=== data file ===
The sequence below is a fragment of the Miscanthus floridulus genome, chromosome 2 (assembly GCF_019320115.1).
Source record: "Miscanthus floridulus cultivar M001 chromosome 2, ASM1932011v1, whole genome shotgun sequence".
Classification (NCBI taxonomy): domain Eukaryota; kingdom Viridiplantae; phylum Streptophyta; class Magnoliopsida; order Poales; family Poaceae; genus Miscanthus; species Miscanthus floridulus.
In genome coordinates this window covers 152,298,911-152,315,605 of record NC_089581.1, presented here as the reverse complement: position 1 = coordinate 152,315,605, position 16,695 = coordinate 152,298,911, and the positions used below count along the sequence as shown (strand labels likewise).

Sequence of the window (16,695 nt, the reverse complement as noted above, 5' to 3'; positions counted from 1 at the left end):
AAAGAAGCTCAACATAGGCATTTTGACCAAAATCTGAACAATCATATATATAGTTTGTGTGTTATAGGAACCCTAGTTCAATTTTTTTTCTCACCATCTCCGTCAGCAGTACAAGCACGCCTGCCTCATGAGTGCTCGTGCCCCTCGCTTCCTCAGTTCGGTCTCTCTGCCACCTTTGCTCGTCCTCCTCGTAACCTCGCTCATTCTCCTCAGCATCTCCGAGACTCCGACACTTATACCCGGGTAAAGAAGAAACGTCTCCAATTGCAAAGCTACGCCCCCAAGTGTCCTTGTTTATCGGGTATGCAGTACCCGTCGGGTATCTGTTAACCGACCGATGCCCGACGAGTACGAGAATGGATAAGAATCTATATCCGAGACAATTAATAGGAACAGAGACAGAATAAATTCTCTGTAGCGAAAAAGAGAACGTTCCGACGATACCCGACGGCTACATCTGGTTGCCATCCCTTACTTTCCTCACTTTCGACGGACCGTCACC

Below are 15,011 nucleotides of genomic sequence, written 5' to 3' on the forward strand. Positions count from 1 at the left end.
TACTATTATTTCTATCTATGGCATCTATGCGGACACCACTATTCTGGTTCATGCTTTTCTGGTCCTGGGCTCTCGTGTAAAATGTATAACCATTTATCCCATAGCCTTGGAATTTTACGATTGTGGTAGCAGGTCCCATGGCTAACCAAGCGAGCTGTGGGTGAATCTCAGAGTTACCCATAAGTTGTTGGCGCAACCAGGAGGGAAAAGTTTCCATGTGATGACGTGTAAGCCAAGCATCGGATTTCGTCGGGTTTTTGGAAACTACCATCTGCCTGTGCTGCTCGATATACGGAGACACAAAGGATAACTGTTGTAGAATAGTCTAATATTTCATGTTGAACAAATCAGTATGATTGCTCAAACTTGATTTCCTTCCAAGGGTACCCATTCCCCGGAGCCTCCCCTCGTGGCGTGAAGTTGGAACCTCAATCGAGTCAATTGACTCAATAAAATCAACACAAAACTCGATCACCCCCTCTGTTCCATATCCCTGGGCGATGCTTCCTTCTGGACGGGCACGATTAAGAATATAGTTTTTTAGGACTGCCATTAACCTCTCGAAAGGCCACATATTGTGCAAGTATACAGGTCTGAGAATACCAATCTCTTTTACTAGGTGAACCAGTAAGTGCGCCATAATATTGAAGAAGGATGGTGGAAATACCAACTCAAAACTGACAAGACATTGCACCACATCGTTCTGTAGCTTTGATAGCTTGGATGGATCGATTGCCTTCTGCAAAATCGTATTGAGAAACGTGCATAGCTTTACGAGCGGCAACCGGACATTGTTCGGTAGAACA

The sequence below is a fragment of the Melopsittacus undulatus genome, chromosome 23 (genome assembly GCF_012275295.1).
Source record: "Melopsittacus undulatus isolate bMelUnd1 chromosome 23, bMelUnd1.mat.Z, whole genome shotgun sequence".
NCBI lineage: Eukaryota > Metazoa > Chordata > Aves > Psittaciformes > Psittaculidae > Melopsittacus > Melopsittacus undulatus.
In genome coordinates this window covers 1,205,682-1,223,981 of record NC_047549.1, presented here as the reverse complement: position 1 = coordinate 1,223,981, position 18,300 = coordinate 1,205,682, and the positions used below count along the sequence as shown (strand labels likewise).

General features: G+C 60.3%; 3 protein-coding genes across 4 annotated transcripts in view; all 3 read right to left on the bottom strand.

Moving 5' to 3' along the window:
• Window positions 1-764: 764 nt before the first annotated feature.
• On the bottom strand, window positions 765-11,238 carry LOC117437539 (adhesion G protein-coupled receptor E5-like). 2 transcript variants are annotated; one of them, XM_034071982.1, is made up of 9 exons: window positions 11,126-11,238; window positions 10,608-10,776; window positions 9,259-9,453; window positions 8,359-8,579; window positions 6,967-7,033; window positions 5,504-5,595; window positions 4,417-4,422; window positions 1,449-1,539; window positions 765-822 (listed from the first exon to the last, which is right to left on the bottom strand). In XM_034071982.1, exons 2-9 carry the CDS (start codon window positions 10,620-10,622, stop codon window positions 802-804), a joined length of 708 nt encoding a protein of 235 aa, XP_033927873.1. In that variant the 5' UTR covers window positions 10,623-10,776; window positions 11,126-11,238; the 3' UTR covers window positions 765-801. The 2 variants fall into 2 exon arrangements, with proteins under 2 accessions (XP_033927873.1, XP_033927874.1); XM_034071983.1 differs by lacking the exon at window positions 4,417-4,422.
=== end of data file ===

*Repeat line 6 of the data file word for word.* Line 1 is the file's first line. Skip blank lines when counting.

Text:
AAAGAAGCTCAACATAGGCATTTTGACCAAAATCTGAACAATCATATATATAGTTTGTGTGTTATAGGAACCCTAGTTCAATTTTTTTTCTCACCATCTCCGTCAGCAGTACAAGCACGCCTGCCTCATGAGTGCTCGTGCCCCTCGCTTCCTCAGTTCGGTCTCTCTGCCACCTTTGCTCGTCCTCCTCGTAACCTCGCTCATTCTCCTCAGCATCTCCGAGACTCCGACACTTATACCCGGGTAAAGAAGAAACGTCTCCAATTGCAAAGCTACGCCCCCAAGTGTCCTTGTTTATCGGGTATGCAGTACCCGTCGGGTATCTGTTAACCGACCGATGCCCGACGAGTACGAGAATGGATAAGAATCTATATCCGAGACAATTAATAGGAACAGAGACAGAATAAATTCTCTGTAGCGAAAAAGAGAACGTTCCGACGATACCCGACGGCTACATCTGGTTGCCATCCCTTACTTTCCTCACTTTCGACGGACCGTCACC